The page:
Do we really dare believe that, dear brothers and sisters in Christ? Can we really trust that when the world throws evil at us, the very evil that our friends and family do to us, that God will take it into His own hands and make it to be good?
Look to the cross of Jesus, dear friends. Men meant it for evil. They wanted to silence and destroy the Son of God, get rid of Him for good. They schemed and lied and perverted justice to get Him crucified. It was evil piled on evil. And God used it for the good of your salvation, my salvation, the salvation of Joseph and his brothers.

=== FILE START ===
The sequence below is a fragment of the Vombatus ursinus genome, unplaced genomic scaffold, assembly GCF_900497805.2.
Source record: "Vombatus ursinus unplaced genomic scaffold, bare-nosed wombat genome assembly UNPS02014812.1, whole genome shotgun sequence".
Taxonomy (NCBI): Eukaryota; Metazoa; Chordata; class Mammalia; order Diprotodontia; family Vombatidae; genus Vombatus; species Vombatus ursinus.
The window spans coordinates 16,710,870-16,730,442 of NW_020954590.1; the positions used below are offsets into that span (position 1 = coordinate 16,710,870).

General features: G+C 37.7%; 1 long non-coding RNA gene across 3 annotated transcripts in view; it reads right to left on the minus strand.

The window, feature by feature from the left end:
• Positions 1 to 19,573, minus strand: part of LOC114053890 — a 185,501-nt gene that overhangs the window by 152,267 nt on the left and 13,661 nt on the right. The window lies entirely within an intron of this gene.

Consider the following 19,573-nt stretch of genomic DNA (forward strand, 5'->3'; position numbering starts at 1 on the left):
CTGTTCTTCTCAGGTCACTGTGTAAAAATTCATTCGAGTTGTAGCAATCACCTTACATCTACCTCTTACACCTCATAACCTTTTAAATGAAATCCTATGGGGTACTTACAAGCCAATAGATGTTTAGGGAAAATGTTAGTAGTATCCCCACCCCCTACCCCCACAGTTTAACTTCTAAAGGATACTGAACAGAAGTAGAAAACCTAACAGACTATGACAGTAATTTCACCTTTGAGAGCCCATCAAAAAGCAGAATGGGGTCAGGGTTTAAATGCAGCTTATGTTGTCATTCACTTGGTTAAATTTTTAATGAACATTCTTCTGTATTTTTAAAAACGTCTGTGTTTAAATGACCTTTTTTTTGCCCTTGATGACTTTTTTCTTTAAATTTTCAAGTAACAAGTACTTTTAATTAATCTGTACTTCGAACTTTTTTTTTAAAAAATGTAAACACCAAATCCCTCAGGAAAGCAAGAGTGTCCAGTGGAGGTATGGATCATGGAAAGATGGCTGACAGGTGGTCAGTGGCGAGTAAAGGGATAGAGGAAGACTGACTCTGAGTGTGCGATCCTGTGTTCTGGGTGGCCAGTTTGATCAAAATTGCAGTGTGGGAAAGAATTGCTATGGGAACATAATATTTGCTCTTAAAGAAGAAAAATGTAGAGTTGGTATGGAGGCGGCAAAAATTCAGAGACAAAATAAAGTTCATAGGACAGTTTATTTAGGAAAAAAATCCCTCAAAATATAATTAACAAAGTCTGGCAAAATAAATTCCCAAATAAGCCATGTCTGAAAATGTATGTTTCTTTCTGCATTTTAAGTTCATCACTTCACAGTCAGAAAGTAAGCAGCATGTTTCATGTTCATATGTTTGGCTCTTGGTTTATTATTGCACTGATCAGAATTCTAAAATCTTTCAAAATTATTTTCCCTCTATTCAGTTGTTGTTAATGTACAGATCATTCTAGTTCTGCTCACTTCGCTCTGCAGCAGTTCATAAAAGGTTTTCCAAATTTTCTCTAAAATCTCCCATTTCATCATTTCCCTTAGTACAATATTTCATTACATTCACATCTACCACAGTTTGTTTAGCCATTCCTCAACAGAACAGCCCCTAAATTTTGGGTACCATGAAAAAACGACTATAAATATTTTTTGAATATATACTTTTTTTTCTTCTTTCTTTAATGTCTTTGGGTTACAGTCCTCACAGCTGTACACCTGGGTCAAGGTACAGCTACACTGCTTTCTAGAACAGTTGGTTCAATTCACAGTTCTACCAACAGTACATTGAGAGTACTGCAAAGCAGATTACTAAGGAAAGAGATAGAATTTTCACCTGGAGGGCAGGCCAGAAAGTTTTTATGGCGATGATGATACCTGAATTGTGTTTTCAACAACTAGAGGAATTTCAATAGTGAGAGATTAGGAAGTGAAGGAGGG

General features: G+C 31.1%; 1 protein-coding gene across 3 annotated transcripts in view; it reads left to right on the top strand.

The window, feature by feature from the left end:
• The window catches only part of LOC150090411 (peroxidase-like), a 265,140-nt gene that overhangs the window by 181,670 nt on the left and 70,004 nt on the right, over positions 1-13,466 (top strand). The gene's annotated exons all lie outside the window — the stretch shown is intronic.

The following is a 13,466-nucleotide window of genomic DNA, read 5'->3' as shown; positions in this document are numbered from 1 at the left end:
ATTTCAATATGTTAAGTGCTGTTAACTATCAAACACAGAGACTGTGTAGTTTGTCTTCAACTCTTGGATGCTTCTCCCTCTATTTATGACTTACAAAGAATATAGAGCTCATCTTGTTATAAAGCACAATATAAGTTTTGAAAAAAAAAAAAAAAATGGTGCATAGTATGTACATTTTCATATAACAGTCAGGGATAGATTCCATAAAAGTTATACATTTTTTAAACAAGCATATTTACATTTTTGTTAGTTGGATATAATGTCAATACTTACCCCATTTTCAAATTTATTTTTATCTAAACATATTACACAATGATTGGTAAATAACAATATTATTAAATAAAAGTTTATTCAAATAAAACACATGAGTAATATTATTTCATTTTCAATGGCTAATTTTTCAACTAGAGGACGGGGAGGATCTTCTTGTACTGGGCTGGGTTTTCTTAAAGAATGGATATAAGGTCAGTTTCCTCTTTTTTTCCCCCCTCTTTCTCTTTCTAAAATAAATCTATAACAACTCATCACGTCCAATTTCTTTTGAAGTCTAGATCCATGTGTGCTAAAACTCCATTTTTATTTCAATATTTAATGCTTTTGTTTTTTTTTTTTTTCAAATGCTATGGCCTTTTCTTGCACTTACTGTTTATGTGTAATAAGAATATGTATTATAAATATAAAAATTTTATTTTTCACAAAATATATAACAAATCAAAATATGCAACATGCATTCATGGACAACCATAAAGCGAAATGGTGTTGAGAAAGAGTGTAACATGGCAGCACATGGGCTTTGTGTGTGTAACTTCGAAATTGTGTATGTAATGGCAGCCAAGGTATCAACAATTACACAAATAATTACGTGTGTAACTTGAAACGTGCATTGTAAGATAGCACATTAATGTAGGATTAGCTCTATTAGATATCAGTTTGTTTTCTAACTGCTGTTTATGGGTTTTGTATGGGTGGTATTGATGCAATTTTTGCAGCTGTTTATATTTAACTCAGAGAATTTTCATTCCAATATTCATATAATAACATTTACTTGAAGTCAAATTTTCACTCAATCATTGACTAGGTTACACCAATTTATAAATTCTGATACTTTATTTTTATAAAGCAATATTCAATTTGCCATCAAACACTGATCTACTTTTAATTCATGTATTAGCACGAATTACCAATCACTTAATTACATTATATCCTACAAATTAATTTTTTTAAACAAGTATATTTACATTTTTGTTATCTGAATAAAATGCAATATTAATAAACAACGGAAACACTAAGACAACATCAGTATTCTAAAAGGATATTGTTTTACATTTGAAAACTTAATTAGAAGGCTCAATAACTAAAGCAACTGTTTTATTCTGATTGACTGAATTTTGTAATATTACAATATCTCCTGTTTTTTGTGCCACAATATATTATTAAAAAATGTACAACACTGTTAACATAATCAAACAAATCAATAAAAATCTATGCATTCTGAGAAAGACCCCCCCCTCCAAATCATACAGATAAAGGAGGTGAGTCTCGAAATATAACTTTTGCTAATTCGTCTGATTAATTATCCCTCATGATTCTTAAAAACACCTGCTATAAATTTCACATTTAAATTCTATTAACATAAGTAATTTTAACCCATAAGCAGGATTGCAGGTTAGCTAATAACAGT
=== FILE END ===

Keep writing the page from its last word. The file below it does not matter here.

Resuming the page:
At times of great suffering, humans want to know why. Joseph in prison could have wanted to know why God was letting all that happen. Now in hindsight we can answer that – so that he could keep his whole family from starving. But with 9/11 God has not told us why He allowed that. However, we can focus on the “what” question. What does God promise? He promises that whatever evil happens to His people in the world, He will make to be good. And that is a matter for faith, because He does not promise the good will always be as clearly seen as rescuing famine victims.